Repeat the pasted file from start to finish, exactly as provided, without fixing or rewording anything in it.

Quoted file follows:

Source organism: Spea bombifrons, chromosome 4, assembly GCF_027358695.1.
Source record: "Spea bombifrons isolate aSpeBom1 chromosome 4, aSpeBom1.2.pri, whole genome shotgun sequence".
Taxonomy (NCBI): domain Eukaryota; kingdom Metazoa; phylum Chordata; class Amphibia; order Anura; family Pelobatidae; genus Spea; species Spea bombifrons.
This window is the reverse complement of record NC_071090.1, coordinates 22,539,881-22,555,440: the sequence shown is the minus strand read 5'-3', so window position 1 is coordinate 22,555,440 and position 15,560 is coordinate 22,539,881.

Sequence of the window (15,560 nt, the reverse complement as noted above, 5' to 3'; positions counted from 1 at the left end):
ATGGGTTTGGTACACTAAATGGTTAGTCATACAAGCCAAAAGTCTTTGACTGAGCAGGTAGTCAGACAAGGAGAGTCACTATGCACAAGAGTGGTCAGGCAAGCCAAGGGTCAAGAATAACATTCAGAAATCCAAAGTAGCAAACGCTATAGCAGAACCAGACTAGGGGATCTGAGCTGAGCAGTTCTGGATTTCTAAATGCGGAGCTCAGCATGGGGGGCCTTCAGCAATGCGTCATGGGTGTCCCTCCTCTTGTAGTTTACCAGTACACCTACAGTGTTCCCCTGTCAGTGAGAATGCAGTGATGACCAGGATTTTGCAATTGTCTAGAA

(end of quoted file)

Source organism: Spea bombifrons, chromosome 4, assembly GCF_027358695.1.
Source record: "Spea bombifrons isolate aSpeBom1 chromosome 4, aSpeBom1.2.pri, whole genome shotgun sequence".
Taxonomy (NCBI): domain Eukaryota; kingdom Metazoa; phylum Chordata; class Amphibia; order Anura; family Pelobatidae; genus Spea; species Spea bombifrons.
This window is the reverse complement of record NC_071090.1, coordinates 22,539,881-22,555,440: the sequence shown is the minus strand read 5'-3', so window position 1 is coordinate 22,555,440 and position 15,560 is coordinate 22,539,881.

Sequence of the window (15,560 nt, the reverse complement as noted above, 5' to 3'; positions counted from 1 at the left end):
ATGGGTTTGGTACACTAAATGGTTAGTCATACAAGCCAAAAGTCTTTGACTGAGCAGGTAGTCAGACAAGGAGAGTCACTATGCACAAGAGTGGTCAGGCAAGCCAAGGGTCAAGAATAACATTCAGAAATCCAAAGTAGCAAACGCTATAGCAGAACCAGACTAGGGGATCTGAGCTGAGCAGTTCTGGATTTCTAAATGCGGAGCTCAGCATGGGGGGCCTTCAGCAATGCGTCATGGGTGTCCCTCCTCTTGTAGTTTACCAGTACACCTACAGTGTTCCCCTGTCAGTGAGAATGCAGTGATGACCAGGATTTTGCAATTGTCTAGAA